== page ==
Man In Love – Review

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The remake’s stigma as a form of lack of creativity is shallow thinking. While the existence of “cashgrab remakes” is undeniable, there are a number of things that can be achieved from remaking old works. Call it modernization, the process of cultural transfer (especially if made by another country), experimenting with different visions, or correcting the shortcomings of the original version.

Man in Love, as a remake of the South Korean film of the same title which was released in 2014, is simply cashgrab. What can be explored from the drama of the formulaic tearjerker? It turned out to be a lot. Chih-Chung Chien and Lyra Fu as scriptwriters, know the pluses and minuses of the original film, then maintain (even strengthen) their strengths, while improving their series of weaknesses. Man in Love is like a successful remedial. Top Movie Site

The whole story is still the same, namely about the love of Ah Cheng (Roy Chiu) the debt collector, to Hao Ting (Ann Hsu), a girl who was “inherited” by her father’s debt. Instead of charging, Ah Cheng promised to write off Hao Ting’s father’s debt, as long as he was willing to go on a date. Although initially forced, after a while Hao Ting’s heart melted by the thug’s sincere kindness.

Exactly the same. Some of the shots used by the director, Yin Chen-hao, are also similar to Han Dong-wook’s. In the first two thirds, the modifications are indeed more subtle. For example, Ah Cheng and Hao Ting’s first meeting. From the first time their gazes connected, we knew Ah Cheng was already in love. As a result, the incident when he ordered his men to forcefully take Hao Ting’s father who was in a coma, only seemed like a bluff.

Compare with the Korean version. The lack of clarity about the male protagonist’s feelings, as well as the longer duration of events, make him look just as ruthless as an ordinary debt collector. This point is important, because the essence of Man in Love is, the process of falling in love with a good man, who is trapped in a bad environment, so that he becomes bad too, and does not know how to express love. Giving extra background related to Ah Cheng’s reason for pursuing a profession as a debt collector, helped strengthen the impression that he was actually a good person.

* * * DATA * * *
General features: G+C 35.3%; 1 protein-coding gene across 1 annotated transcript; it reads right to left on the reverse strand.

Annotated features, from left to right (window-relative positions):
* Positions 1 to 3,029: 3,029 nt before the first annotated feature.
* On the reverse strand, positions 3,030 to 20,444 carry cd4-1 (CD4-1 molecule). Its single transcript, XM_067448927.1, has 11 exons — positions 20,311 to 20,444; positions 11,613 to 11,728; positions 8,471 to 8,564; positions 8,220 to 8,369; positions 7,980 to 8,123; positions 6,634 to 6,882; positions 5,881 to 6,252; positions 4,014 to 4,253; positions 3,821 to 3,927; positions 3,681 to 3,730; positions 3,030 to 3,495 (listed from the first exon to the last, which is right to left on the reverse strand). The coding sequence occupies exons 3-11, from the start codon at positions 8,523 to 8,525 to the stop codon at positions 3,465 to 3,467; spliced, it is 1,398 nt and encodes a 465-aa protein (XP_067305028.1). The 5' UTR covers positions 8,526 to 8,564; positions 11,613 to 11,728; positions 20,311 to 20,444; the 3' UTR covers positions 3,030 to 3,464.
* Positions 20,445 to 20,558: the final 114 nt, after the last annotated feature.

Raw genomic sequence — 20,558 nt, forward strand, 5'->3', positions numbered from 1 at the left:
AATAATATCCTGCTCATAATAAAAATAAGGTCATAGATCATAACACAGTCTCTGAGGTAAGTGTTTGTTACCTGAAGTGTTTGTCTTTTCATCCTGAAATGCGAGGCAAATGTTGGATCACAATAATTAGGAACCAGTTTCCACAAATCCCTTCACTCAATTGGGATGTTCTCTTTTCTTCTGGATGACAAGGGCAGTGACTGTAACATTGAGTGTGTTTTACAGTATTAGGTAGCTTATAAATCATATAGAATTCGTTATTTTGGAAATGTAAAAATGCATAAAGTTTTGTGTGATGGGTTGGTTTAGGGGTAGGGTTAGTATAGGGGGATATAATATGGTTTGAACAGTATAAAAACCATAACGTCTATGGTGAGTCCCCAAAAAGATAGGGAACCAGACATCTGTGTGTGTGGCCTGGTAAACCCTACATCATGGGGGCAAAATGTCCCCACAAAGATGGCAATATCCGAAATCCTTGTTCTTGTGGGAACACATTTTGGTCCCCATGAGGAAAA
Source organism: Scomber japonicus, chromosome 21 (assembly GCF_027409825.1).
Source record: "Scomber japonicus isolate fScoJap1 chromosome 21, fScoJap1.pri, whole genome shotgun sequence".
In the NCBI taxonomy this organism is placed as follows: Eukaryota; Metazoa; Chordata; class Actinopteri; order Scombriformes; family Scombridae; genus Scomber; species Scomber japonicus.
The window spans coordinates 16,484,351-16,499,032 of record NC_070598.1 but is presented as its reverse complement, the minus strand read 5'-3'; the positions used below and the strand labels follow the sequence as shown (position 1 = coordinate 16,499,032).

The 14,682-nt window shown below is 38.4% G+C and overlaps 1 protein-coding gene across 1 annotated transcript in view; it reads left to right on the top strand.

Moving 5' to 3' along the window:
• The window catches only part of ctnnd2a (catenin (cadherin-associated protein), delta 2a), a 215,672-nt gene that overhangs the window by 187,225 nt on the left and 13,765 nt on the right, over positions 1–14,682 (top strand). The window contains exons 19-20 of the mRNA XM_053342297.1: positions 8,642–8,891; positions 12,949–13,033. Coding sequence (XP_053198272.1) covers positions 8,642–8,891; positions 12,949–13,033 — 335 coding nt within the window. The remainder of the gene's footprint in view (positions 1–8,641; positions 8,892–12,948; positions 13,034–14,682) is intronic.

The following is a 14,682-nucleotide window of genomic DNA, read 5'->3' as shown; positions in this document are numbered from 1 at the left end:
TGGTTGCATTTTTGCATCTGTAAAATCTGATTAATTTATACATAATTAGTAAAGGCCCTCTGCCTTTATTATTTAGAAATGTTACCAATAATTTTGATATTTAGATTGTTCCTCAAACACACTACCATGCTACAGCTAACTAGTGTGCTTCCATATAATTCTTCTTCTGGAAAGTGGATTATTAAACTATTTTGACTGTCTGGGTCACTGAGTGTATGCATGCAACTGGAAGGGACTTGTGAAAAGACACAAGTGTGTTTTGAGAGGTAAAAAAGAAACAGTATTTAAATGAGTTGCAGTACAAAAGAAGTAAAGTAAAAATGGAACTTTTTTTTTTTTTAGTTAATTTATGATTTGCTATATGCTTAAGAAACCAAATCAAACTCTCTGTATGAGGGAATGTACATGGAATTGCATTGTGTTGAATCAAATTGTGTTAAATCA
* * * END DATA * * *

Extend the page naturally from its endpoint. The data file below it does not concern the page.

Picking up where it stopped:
Those extra things are the main advantages of the film. Either extra sentences, or additional scenes, which, although short, have a big impact. One of them was when Ah Cheng expressed his intention to marry Hao Ting. How he understands what is precious to his idol, confirms the tenderness of heart as well as the sincerity of Ah Cheng’s love.

Ann Hsu’s appearance, who is good at handling the gradual gradation of Hao Ting’s feelings (from a cold and curt face, then a smile that he began to show even though he was still shy), was not much different from Han Hye-jin’s interpretation. It’s a different story when you compare Roy Chiu and Hwang Jung-min. Both are able to steal hearts, through similar but not the same acting. Best Movie

We know that Hwang Jung-min is an expert in playing the “chaotic” character, who at first glance is not friendly, but once he flashes a smile and sparkling eyes, he is able to break down the walls of the audience’s emotions. His style is in line with the typical South Korean tearjerker that slices amidst warm nuances. Meanwhile, Roy Chiu approaches Taiwanese cinema gangster figures who keep tragedy behind their machismo.

That is, in addition to “medication”, Man in Love also performs cultural transfer. This point feels right in a funeral scene. The differences in the funeral traditions of South Korea and Taiwan require modifications, but still have to maintain the substance and emotional impact. Here, Yin Chen-hao and the team have not only managed to defend, but strengthen. The moment was presented more touching. More sacred.

In the third act, modifications increase, and again, making this remake appear superior to the original work. The application of a neater non-linear story structure (resulting in a twist if you haven’t watched the Korean version), the omission of less important parts so that the narrative is more focused, to more grounded character motivations (example: the reason Hao Ting is furious at Ah Cheng) . Man in Love may still be a cliché tearjerker, whether it’s in the realm of romance or family drama, but it’s also proof of why all remakes shouldn’t be flattened and seen as a form of creative laziness. Movie Review

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